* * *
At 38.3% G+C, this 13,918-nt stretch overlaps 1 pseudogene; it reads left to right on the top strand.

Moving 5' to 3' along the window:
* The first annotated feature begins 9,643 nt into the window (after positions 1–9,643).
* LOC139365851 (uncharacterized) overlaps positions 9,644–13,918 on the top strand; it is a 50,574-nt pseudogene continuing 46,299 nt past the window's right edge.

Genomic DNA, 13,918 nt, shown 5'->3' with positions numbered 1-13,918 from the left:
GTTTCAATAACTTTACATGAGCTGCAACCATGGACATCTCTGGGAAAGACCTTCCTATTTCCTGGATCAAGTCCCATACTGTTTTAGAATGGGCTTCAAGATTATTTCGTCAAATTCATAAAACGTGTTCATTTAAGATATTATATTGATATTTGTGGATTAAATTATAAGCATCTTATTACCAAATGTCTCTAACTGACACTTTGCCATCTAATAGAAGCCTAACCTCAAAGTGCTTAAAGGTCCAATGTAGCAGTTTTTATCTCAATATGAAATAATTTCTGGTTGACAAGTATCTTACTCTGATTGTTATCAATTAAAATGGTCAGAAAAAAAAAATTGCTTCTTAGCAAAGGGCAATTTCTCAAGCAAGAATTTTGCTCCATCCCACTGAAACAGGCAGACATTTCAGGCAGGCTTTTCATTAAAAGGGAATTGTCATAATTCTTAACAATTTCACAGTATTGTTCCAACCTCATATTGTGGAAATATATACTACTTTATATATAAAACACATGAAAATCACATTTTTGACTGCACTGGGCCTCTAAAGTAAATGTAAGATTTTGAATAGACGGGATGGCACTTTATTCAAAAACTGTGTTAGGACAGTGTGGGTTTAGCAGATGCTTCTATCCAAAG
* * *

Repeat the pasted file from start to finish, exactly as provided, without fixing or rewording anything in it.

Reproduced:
At 38.3% G+C, this 13,918-nt stretch overlaps 1 pseudogene; it reads left to right on the top strand.

Moving 5' to 3' along the window:
* The first annotated feature begins 9,643 nt into the window (after positions 1–9,643).
* LOC139365851 (uncharacterized) overlaps positions 9,644–13,918 on the top strand; it is a 50,574-nt pseudogene continuing 46,299 nt past the window's right edge.

Genomic DNA, 13,918 nt, shown 5'->3' with positions numbered 1-13,918 from the left:
GTTTCAATAACTTTACATGAGCTGCAACCATGGACATCTCTGGGAAAGACCTTCCTATTTCCTGGATCAAGTCCCATACTGTTTTAGAATGGGCTTCAAGATTATTTCGTCAAATTCATAAAACGTGTTCATTTAAGATATTATATTGATATTTGTGGATTAAATTATAAGCATCTTATTACCAAATGTCTCTAACTGACACTTTGCCATCTAATAGAAGCCTAACCTCAAAGTGCTTAAAGGTCCAATGTAGCAGTTTTTATCTCAATATGAAATAATTTCTGGTTGACAAGTATCTTACTCTGATTGTTATCAATTAAAATGGTCAGAAAAAAAAAATTGCTTCTTAGCAAAGGGCAATTTCTCAAGCAAGAATTTTGCTCCATCCCACTGAAACAGGCAGACATTTCAGGCAGGCTTTTCATTAAAAGGGAATTGTCATAATTCTTAACAATTTCACAGTATTGTTCCAACCTCATATTGTGGAAATATATACTACTTTATATATAAAACACATGAAAATCACATTTTTGACTGCACTGGGCCTCTAAAGTAAATGTAAGATTTTGAATAGACGGGATGGCACTTTATTCAAAAACTGTGTTAGGACAGTGTGGGTTTAGCAGATGCTTCTATCCAAAG